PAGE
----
How to make fresh tomato Bloody Mary for summer

Bloody Marys may be the ultimate brunch cocktail, and they’re good all year round, but some can be a little too rich and heavy for ideal hot weather sipping. Luckily, there are a lot of great ways to lighten and brighten the classic Bloody Mary to make it perfect for summer.

Use Fresh Tomatoes

The best way to make the Bloody Mary especially apropos for summer? Use the most beautifully fresh, in-season tomatoes you can find. They don’t have to be heirlooms, but those do tend to be more flavorful, so they make a good choice. Cherry tomatoes, grape tomatoes, beefsteaks—choose whatever has the richest, deepest, sweetest tomato taste you can find. You won’t have to individually juice them all, so don’t be daunted about picking the little guys. No matter what kind of tomatoes you choose, you’ll simply put them in a blender with a little lemon or lime juice and salt (or even pickle brine) to taste, and puree until smooth. Strain through a mesh sieve, pressing on the skins and seeds and smushing them around with a wooden spoon, so you’re left with just the juice, and combine it with your vodka and additional seasonings, from grated ginger and Worcestershire sauce to hot sauce, horseradish, celery salt, even a bit of kimchi brine for funkier heat. If tomatoes aren’t quite at their best yet, roast them to intensify their taste, or if you find the fresh tomato flavor of pure juice isn’t quite intense enough, blend in a dab of tomato paste to boost it.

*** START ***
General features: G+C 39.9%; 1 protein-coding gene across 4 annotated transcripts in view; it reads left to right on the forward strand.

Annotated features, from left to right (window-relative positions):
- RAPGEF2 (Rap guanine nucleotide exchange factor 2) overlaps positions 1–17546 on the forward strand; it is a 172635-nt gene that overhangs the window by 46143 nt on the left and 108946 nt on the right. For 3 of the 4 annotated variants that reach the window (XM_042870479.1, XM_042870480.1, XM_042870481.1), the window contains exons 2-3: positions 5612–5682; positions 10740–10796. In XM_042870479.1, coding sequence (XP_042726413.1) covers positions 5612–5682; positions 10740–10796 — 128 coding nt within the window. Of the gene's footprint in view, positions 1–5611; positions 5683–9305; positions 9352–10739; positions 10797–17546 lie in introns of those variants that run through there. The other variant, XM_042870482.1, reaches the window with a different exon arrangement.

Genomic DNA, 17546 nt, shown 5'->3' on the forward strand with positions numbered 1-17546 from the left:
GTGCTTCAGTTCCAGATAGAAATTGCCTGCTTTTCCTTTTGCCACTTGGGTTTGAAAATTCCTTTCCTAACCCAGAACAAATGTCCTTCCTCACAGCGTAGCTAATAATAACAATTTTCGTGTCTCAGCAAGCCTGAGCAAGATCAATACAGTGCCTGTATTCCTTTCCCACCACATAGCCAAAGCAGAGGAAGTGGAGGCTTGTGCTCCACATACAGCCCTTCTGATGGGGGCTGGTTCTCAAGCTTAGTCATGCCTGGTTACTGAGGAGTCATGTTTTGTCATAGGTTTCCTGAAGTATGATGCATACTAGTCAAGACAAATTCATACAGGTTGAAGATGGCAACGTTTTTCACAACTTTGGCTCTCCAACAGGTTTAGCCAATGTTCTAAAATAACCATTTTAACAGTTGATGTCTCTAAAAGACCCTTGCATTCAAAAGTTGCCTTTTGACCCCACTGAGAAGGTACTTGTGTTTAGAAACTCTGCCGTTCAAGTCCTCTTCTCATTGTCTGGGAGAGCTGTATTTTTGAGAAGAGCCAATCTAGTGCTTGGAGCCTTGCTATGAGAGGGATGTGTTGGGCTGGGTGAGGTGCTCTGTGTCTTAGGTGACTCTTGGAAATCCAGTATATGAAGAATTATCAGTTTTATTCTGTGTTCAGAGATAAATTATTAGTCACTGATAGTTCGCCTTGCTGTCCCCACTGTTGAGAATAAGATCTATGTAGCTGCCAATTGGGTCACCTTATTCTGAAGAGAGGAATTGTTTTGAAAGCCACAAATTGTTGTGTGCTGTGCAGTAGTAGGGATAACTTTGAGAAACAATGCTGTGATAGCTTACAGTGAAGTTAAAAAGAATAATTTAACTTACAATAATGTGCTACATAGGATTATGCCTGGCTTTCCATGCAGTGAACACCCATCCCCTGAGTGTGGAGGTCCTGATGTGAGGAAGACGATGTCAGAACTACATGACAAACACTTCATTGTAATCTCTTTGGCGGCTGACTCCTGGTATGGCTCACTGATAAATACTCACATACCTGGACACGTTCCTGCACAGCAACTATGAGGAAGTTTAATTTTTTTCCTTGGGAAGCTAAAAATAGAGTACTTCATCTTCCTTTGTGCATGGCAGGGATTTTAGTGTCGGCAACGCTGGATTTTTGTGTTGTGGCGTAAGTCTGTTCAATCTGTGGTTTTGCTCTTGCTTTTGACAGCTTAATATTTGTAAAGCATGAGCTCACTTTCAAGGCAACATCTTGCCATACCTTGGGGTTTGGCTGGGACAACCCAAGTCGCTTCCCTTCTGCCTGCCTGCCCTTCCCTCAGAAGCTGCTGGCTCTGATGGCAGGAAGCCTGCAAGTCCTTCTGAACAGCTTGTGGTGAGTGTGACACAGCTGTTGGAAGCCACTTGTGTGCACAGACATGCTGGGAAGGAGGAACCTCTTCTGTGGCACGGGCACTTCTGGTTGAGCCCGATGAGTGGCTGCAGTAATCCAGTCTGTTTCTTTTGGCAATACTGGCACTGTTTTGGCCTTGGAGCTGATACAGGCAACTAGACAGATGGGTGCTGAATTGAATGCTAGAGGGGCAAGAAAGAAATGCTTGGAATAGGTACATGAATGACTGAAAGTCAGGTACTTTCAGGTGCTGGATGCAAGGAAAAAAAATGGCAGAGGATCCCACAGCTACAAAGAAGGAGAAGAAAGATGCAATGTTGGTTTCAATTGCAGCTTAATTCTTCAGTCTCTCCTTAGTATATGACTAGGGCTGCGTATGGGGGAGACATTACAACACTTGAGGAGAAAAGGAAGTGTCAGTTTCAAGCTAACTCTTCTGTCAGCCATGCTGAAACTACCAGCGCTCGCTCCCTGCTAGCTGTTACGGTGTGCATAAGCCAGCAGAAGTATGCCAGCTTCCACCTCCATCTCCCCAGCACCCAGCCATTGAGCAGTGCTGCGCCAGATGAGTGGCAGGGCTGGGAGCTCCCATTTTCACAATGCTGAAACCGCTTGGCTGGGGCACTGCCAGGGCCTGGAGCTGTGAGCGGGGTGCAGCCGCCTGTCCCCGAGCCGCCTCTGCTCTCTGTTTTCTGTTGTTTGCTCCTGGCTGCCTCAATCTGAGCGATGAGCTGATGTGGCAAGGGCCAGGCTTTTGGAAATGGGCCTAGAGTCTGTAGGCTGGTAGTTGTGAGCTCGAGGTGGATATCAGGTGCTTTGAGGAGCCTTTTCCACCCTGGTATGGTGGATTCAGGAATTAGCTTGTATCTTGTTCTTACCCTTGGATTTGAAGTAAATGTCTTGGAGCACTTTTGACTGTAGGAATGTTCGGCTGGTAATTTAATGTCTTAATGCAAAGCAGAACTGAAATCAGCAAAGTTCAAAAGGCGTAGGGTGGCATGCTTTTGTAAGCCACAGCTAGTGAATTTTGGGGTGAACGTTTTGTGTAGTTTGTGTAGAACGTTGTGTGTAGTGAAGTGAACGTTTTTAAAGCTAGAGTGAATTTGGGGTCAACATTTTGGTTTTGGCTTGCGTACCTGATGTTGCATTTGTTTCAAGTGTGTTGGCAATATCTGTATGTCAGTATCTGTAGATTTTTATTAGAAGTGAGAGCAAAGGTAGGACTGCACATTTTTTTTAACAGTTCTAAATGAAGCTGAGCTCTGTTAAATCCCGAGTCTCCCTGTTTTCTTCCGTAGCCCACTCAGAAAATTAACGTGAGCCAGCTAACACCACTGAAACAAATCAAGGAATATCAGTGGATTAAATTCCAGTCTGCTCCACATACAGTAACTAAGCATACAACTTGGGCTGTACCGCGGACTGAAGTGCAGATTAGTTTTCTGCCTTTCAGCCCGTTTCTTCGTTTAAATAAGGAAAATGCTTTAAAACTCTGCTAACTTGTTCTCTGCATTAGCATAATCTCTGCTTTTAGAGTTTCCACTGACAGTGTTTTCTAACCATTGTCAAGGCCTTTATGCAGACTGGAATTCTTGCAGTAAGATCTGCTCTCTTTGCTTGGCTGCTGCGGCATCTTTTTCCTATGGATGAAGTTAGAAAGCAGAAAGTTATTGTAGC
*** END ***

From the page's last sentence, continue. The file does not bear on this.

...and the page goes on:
fresh tomato Bloody Mary

Fresh Tomato Bloody Mary, Turnip the Oven

You can follow any basic Bloody Mary mix recipe and replace the bottled tomato juice with your own freshly extracted liquid, but you might want to start with a lighter hand on the spices, then taste and add more as you wish.

And you don’t have to stick to red tomatoes, either—try using orange or yellow for a lovely color (Sungold tomatoes are particularly perfect at the peak of the season, like nature’s candy with a rich orange hue). Just beware of mixing too many different shades together, or you may end up with a muddled cup—it should still taste great, though.

orange heirloom tomato Bloody Mary

Heirloom Tomato Bloody Mary, Camille Styles

While using fresh tomatoes yields a lighter body and brighter taste, there are some other things you can do to further summerize the Bloody Mary.

Go Green

In addition to ripe red, orange, and yellow tomatoes, green tomatoes make for a more piquant twist on the traditional Bloody Mary. If you do go green, you can enhance the tart taste with tomatillos.

tomatillo green tomato Bloody Mary

Tomatillo Bloody Mary, Salt & Wind

And whether you use green tomatoes or ripe red ones, you can blend a bit of cucumber right into the tomato mix to add a great fresh lift of clean green flavor that doesn’t stand out so much as elevate everything else. You can blend in a little celery for the same effect, and/or fresh green chiles for more of a grassy kick.

Garnish From the Garden

Emphasis on the garden part; since it’s usually hot and you have plenty of regular sweats, you may not want to add meat sweats on top of that. So forgo the heavy bacon and fried chicken garnishes that have become so common and stick to light, fresh veggies, maybe some pickled prawns for more protein, and herbs in abundance, like basil, parsley, dill, thyme, and cilantro.